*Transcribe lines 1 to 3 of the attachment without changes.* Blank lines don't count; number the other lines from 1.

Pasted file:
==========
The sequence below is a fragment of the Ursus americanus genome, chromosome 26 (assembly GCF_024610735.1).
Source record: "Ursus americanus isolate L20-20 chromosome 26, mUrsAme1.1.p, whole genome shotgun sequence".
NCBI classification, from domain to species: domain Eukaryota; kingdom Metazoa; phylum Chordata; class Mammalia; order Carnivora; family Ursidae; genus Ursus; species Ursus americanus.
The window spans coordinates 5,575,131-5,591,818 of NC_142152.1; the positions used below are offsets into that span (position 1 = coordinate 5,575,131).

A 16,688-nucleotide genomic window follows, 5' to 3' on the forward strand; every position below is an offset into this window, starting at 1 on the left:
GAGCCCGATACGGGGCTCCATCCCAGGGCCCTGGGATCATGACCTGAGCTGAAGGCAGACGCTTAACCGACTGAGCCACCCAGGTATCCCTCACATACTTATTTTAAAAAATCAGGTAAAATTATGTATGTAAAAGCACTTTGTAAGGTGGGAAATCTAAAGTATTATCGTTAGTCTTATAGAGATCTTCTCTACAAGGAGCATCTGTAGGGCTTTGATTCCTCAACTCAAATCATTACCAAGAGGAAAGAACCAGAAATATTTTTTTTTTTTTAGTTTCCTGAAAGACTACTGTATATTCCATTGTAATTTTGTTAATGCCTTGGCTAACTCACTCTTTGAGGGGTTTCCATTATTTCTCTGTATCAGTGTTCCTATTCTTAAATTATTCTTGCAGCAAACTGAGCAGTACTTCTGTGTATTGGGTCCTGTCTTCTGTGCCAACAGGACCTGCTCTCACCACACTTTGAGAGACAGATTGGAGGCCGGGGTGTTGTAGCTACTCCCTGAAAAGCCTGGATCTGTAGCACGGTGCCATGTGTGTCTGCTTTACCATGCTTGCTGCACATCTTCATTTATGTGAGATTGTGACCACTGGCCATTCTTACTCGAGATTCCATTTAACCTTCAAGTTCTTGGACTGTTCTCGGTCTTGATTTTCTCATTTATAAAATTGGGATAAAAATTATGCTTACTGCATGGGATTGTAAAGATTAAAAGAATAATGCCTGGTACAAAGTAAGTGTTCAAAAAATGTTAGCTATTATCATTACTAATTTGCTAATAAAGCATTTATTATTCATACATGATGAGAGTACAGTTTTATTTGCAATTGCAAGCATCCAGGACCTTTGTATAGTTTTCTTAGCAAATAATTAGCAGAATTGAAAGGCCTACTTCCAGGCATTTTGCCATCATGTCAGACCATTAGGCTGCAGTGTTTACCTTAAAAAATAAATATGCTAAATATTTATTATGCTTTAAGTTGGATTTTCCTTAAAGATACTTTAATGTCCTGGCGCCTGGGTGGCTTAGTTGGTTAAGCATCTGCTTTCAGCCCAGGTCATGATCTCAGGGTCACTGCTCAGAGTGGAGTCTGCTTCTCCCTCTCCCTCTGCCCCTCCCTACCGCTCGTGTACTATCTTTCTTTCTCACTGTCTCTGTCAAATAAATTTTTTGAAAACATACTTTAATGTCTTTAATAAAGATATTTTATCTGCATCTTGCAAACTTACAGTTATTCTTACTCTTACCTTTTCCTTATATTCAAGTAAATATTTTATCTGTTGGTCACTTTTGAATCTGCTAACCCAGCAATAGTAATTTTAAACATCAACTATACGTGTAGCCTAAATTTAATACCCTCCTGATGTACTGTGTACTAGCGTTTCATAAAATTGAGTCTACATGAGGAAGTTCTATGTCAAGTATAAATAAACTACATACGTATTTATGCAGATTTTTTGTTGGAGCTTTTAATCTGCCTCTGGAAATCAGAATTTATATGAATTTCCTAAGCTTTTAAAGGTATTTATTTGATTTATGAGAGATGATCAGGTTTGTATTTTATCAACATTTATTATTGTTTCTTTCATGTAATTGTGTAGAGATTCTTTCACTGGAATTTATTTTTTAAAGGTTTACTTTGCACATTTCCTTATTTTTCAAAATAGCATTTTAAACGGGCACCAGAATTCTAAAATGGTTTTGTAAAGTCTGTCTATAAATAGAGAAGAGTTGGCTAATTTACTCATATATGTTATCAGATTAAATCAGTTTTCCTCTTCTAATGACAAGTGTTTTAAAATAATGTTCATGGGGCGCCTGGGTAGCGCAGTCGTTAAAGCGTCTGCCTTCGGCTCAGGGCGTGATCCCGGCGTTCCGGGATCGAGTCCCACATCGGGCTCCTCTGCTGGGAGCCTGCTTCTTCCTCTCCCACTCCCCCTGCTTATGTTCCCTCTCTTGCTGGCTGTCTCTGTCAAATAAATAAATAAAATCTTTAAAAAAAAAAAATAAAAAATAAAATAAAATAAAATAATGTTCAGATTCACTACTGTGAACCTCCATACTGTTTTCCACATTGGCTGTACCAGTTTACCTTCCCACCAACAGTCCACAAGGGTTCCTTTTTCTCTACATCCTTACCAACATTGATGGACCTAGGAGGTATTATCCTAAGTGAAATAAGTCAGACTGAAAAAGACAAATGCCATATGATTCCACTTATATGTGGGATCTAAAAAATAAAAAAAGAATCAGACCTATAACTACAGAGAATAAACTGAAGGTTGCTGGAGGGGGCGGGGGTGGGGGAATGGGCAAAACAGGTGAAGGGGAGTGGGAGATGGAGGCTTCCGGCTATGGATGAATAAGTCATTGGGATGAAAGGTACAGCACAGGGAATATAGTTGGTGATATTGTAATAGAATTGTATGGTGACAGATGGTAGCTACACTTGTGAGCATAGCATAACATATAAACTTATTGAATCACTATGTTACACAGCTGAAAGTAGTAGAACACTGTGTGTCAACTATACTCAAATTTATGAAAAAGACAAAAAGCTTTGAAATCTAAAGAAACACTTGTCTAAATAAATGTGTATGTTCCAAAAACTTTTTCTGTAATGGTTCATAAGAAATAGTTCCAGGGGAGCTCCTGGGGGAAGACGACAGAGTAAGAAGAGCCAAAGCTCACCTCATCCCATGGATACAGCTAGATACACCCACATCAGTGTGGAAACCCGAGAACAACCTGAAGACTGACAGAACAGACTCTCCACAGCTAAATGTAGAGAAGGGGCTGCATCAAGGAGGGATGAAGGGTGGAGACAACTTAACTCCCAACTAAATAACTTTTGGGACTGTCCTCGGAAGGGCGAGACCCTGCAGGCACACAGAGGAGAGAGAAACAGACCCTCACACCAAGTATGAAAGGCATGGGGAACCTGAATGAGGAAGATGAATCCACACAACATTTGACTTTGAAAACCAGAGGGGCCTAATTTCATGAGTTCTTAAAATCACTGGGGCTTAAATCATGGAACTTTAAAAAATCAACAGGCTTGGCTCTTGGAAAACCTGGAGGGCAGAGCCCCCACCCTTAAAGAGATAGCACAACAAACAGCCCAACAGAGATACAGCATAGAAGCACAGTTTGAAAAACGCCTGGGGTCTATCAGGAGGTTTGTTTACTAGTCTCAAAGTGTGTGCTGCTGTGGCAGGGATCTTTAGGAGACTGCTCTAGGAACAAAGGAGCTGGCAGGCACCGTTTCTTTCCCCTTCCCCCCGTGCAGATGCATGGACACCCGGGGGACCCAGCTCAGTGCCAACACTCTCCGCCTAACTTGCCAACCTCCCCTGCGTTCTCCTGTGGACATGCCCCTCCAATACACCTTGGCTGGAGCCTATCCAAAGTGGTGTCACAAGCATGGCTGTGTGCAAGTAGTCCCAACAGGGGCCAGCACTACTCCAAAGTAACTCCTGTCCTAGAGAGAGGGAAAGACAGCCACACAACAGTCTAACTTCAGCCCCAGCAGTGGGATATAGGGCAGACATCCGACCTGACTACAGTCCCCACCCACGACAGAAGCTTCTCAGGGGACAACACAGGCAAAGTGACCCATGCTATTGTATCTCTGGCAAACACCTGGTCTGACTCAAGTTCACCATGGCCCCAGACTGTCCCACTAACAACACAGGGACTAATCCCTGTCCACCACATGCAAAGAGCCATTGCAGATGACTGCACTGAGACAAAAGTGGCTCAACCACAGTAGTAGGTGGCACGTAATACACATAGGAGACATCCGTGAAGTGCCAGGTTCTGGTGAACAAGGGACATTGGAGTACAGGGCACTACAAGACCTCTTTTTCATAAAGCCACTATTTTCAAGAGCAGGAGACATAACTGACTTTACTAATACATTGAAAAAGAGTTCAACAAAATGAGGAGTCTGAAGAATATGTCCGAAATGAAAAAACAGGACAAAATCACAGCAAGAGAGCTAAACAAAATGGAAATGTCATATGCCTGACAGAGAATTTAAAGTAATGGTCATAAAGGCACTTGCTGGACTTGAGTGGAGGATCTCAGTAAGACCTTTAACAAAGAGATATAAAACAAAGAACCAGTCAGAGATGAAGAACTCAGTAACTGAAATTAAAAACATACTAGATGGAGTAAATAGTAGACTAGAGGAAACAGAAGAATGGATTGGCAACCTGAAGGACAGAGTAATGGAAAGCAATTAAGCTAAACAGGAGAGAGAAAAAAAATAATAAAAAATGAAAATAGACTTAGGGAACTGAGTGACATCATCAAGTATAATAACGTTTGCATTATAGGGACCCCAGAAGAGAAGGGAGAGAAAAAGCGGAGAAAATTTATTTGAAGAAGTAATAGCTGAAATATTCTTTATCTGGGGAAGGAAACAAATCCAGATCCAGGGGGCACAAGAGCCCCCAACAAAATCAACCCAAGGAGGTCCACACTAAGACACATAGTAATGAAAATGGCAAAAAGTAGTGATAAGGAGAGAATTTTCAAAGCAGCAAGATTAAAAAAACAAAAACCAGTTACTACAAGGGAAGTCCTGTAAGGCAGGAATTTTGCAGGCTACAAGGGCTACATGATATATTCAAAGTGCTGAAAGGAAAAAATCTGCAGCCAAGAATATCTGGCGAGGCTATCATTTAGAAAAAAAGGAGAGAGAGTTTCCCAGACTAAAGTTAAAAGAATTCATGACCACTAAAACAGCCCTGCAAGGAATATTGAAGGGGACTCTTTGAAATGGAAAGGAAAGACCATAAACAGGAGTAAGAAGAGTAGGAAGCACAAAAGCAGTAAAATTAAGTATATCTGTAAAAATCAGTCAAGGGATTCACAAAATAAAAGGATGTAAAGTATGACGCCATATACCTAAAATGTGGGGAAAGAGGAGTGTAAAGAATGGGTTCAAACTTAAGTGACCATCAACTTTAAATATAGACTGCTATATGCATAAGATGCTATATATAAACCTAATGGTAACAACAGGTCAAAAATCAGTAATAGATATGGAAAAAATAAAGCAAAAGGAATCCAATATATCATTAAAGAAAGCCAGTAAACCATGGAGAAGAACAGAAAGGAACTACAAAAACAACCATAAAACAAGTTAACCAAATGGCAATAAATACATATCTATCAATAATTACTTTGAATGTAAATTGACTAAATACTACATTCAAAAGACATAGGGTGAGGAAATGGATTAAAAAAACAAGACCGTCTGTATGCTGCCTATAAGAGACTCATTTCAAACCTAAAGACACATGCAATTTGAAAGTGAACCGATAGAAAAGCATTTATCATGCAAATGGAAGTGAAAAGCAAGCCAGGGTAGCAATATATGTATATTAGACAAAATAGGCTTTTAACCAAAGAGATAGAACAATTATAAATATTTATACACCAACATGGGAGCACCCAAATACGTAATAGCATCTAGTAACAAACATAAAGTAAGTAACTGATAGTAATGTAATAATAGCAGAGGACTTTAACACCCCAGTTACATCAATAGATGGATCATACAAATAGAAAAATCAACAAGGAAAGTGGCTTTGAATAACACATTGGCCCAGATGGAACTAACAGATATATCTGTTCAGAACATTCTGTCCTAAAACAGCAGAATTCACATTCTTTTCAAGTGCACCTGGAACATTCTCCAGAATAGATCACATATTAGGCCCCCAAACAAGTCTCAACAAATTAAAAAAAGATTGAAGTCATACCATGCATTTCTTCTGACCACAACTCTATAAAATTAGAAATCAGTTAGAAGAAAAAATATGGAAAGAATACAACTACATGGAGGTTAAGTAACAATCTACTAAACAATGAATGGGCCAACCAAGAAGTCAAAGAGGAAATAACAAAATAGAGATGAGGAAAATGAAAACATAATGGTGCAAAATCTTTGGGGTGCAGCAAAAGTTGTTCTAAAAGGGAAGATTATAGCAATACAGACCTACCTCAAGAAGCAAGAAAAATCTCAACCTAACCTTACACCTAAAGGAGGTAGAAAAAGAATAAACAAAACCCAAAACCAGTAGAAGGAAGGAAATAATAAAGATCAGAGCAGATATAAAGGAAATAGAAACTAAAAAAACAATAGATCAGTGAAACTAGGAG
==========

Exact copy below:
The sequence below is a fragment of the Ursus americanus genome, chromosome 26 (assembly GCF_024610735.1).
Source record: "Ursus americanus isolate L20-20 chromosome 26, mUrsAme1.1.p, whole genome shotgun sequence".
NCBI classification, from domain to species: domain Eukaryota; kingdom Metazoa; phylum Chordata; class Mammalia; order Carnivora; family Ursidae; genus Ursus; species Ursus americanus.